TULSA — Former Alaska governor Sarah Palin on Wednesday addressed her son's recent arrest — which she called “the elephant in the room” — while stumping here for Republican presidential candidate Donald Trump, and accused President Obama of neglecting veterans and tied that to her son’s recent domestic violence charges.
“When my own son is going through what he goes through coming back, I can certainly relate to the families who…feel these ramifications of PTSD,” she told the rowdy crowd of around 8,000 people. “And it makes me realize more than ever it is now or never for the sake of America’s finest that we have a commander-in-chief who will respect them.”
Sarah Palin's oldest son and a former member of the military, Track Palin, was arrested and charged with assault, interfering with a domestic violence report and misconduct involving weapons in Wasilla, Alaska. The news broke as Palin announced her high-profile endorsement of Trump in Iowa.
Police responded Monday to a phone call at Sarah Palin's Wasilla home, where Track Palin lives, after his girlfriend called 911 to report that Track Palin had punched her in the face. He was also, according to his girlfriend, carrying an AR-15 rifle which she feared he would use to harm himself; Track Palin allegedly began yelling, “Do you think I won’t do it?”
Alluding to her son’s legal troubles, Palin said she was speaking “personally” when she described soldiers “who come home from the battlefield bringing new battles with them…coming back different than when they left for the war zone.”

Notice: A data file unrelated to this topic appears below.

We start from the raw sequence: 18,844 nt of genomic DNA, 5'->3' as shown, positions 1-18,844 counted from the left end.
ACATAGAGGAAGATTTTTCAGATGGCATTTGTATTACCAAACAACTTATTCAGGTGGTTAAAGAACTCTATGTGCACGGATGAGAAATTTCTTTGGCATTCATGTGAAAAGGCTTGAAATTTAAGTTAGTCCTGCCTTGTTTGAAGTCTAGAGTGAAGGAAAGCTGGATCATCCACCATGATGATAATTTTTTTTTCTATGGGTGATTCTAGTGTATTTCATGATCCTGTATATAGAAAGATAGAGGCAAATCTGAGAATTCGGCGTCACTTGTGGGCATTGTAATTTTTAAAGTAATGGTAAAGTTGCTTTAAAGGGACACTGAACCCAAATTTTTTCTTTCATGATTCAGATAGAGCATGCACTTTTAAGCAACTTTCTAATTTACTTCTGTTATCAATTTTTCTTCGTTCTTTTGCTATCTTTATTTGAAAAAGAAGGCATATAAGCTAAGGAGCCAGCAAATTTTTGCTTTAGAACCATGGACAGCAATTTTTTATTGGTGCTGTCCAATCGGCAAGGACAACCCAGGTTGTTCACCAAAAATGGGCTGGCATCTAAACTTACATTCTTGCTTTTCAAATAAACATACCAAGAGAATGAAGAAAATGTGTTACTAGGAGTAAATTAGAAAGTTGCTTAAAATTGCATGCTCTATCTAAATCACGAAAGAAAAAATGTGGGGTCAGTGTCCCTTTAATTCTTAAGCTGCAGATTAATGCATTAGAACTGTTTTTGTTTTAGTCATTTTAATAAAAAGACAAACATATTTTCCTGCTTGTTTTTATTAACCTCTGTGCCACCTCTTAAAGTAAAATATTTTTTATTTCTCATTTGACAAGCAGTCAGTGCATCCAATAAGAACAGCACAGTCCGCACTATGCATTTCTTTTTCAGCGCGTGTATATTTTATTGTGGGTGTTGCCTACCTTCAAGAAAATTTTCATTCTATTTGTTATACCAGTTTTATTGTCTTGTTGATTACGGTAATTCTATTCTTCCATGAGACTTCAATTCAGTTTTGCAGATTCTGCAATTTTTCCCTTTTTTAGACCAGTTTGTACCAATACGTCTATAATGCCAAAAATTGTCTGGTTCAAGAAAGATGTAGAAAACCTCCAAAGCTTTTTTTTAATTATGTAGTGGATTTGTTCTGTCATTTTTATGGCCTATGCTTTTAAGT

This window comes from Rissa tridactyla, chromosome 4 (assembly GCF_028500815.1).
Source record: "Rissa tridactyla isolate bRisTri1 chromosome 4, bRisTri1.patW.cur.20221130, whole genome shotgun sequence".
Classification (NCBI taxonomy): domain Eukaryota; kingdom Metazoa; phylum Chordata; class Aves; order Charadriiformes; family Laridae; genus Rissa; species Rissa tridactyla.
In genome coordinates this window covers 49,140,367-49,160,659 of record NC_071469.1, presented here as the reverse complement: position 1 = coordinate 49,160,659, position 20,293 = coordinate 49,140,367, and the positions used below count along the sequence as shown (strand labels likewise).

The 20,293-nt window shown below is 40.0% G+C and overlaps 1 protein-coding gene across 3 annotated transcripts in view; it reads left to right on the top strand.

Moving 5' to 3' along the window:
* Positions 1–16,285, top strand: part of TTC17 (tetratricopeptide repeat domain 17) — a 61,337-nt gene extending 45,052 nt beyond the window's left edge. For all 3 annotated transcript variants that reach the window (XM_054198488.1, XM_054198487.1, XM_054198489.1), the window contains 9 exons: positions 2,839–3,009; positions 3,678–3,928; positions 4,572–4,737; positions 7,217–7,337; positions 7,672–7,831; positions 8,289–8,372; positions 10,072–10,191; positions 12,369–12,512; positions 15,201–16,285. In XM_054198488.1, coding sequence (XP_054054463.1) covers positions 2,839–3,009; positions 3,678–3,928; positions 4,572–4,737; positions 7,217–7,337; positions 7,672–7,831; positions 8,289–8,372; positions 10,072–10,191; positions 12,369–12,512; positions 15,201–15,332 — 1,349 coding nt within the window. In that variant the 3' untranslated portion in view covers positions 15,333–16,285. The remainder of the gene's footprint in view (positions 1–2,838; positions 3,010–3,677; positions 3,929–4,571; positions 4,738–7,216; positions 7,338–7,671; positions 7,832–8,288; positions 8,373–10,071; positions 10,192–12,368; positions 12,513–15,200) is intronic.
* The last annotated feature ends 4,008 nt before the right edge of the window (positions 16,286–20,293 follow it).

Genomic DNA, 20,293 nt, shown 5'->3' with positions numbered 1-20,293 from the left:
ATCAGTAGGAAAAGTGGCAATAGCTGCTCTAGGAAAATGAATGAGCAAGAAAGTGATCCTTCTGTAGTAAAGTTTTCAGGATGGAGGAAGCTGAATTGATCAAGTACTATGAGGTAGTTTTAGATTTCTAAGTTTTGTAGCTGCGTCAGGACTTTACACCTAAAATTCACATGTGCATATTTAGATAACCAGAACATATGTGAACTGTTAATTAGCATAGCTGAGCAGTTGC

“I guess it’s kind of the elephant in the room, because my own family going through what we’re going through today with my son, a combat vet…like so many others, they come back a bit different, they come back hardened,” Palin said in Tulsa. “They come back wondering if there is that respect for what their fellow soldiers and airmen and every other member of the military so sacrificially have given to the country."
Palin said the United States should elect a president who will respect the military.
“It’s a shame that our military personnel even have to wonder if they have to question if they're respected anymore. It starts from the top," said Palin. "The question, though, it comes from our own president where they have to look at him and wonder, ‘Do you know what we go through? Do you know what we’re trying to do to secure America and to secure the freedoms that have been bequeathed us?’”
Palin did not appear as scheduled at a campaign stop with Trump Wednesday morning in Iowa before they both flew to Tulsa.
Justin Wm. Moyer contributed to this report from Washington.